Fourth-year medical student remembered for his humble intelligence, love of learning.
Navdeep Kang, known simply as “Nav” to his friends, had a difficult time choosing a medical specialty. The exceptionally bright student had a wide range of academic interests and a passion for learning. But he eventually gravitated toward psychiatry—a discipline that seemed to best suit his warm, attentive personality.
“He had a unique skill in really connecting with patients, getting them to trust and open up to him,” said William Schroth, associate dean for administration at the George Washington University School of Medicine and Health Sciences (SMHS).
The fourth-year SMHS medical student from Sewickley, Pa., died Wednesday when his motorcycle collided with another vehicle in Potomac, Md.
Mr. Kang graduated magna cum laude from the Columbian College of Arts and Sciences in 2011. He received a bachelor’s degree in biology and a minor in French literature and language. He was admitted into the SMHS M.D. class as an undergraduate through the school’s Early Selection program.
His death was a particularly painful loss for the 2015 M.D. class, a tight-knit group of about 180 students.
“Nav was a wonderfully caring, engaging person, an incredibly bright light in our school, whose absence will leave a tremendous hole in our community,” Vice President for Health Affairs and SMHS Dean Jeffrey S. Akman said in a message sent to the SMHS community on Thursday.
Dr. Schroth, who served as a career adviser for Mr. Kang during his three years studying medicine, described his student as “disarmingly smart” yet humble.
“It sometimes surprised people how brilliant he really was because he was so low-key and never flaunted anything,” he said.
Despite his humility, Mr. Kang was eager to help and to share his knowledge with others. Friends, professors and classmates of Mr. Kang gathered in Walter G. Ross Hall on Thursday to remember the 25-year-old’s life. During the gathering, Mr. Kang’s friends recalled how they first met Mr. Kang in a gross anatomy course. More advanced than his peers, he made an effort to ensure his classmates learned all the material thoroughly.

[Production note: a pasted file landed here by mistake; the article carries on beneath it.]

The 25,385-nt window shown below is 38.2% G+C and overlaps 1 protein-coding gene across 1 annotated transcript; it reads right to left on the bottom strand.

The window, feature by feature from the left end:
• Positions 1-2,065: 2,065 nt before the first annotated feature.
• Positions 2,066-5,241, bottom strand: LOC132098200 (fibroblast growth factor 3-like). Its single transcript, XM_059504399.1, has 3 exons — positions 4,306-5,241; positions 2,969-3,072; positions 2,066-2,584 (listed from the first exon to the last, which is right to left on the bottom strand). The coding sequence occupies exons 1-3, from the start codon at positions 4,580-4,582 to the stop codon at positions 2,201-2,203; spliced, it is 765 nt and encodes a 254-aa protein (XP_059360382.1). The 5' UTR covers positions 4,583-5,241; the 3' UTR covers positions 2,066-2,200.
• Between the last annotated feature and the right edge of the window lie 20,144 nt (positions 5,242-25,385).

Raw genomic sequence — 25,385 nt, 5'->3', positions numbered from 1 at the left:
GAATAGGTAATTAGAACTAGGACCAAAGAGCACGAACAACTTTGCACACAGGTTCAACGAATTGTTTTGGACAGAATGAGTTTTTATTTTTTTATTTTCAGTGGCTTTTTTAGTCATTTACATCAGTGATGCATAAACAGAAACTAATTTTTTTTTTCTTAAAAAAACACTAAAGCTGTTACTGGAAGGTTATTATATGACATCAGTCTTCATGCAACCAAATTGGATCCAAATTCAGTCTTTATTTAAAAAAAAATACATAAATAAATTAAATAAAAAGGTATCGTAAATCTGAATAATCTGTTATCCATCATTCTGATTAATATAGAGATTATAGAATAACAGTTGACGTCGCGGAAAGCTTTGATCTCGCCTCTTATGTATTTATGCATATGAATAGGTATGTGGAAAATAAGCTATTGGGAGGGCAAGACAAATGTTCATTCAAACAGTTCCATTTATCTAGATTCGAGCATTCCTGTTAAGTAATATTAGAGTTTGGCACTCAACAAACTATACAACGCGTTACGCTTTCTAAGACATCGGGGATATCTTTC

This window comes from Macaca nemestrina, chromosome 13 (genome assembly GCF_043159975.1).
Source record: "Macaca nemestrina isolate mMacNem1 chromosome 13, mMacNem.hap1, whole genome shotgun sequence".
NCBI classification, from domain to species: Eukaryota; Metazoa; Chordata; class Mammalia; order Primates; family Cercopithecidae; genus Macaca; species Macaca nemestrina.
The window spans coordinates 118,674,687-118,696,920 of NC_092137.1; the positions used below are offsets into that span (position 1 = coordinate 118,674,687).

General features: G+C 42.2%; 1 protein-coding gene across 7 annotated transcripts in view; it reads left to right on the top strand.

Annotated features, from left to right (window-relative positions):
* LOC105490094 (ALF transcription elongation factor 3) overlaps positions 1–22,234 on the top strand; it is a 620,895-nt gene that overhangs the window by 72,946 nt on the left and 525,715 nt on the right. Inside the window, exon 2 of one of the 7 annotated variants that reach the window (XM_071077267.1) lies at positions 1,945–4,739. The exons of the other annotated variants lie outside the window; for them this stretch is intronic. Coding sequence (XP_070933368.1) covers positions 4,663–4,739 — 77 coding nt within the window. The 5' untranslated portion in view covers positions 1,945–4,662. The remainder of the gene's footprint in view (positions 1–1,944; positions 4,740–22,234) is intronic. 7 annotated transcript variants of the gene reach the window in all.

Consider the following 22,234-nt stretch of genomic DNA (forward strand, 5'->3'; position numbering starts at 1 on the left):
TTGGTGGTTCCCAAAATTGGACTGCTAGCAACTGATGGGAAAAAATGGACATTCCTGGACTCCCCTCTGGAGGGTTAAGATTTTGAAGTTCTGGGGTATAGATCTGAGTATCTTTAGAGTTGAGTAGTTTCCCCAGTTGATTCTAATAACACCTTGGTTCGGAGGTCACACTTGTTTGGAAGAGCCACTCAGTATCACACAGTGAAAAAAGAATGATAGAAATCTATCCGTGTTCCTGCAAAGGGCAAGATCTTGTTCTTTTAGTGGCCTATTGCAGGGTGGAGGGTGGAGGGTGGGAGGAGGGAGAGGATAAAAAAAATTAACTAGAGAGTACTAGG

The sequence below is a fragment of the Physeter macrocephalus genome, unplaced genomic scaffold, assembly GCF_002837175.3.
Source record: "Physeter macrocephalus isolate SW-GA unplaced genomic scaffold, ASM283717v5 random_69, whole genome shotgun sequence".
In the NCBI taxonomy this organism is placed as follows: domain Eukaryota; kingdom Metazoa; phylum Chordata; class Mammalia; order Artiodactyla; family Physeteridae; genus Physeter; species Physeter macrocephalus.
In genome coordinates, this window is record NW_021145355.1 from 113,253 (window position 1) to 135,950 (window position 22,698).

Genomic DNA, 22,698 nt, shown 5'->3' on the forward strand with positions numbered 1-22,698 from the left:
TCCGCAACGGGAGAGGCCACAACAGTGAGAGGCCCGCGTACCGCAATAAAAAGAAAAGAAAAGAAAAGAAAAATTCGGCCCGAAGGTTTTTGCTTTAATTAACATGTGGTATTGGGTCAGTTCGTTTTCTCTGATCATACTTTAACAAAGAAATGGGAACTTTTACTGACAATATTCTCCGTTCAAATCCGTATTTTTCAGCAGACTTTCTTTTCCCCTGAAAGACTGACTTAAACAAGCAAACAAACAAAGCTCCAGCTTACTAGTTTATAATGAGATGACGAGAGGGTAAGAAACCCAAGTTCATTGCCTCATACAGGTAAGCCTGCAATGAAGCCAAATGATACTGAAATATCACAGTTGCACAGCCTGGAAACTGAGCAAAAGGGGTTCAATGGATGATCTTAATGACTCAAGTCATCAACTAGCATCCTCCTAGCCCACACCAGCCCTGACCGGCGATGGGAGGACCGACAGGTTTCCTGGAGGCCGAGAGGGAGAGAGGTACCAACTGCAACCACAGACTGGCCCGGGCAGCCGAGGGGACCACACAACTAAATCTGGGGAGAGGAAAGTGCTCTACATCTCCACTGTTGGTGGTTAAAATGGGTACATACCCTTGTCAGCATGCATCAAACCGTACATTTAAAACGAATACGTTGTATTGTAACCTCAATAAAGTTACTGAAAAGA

“He was just that kind of guy that was very helpful and wanted to make sure everyone was on the same page,” said fellow fourth-year M.D. student Jacob Jones.
Mr. Jones met Mr. Kang during their freshman year at GW and was elated when they both were admitted to SMHS. He said Mr. Kang was an “open book” and a great listener. And while the two friends spent hours studying together, Mr. Kang made sure to enjoy the lighter side of life. He woke up early mornings to meditate and would often take breaks in between classes to go on long runs because that’s what “made him happy,” Mr. Jones said.
“He was always saying things like, ‘Stop studying so much, Jake. You need to have some fun and take care of yourself,’” Mr. Jones said. “His outlook on life was just great.”
Grief counselors in the University Counseling Center (UCC) are available for students. The UCC can be accessed in person during business hours, by phone at 202-994-5300 or via the center’s website.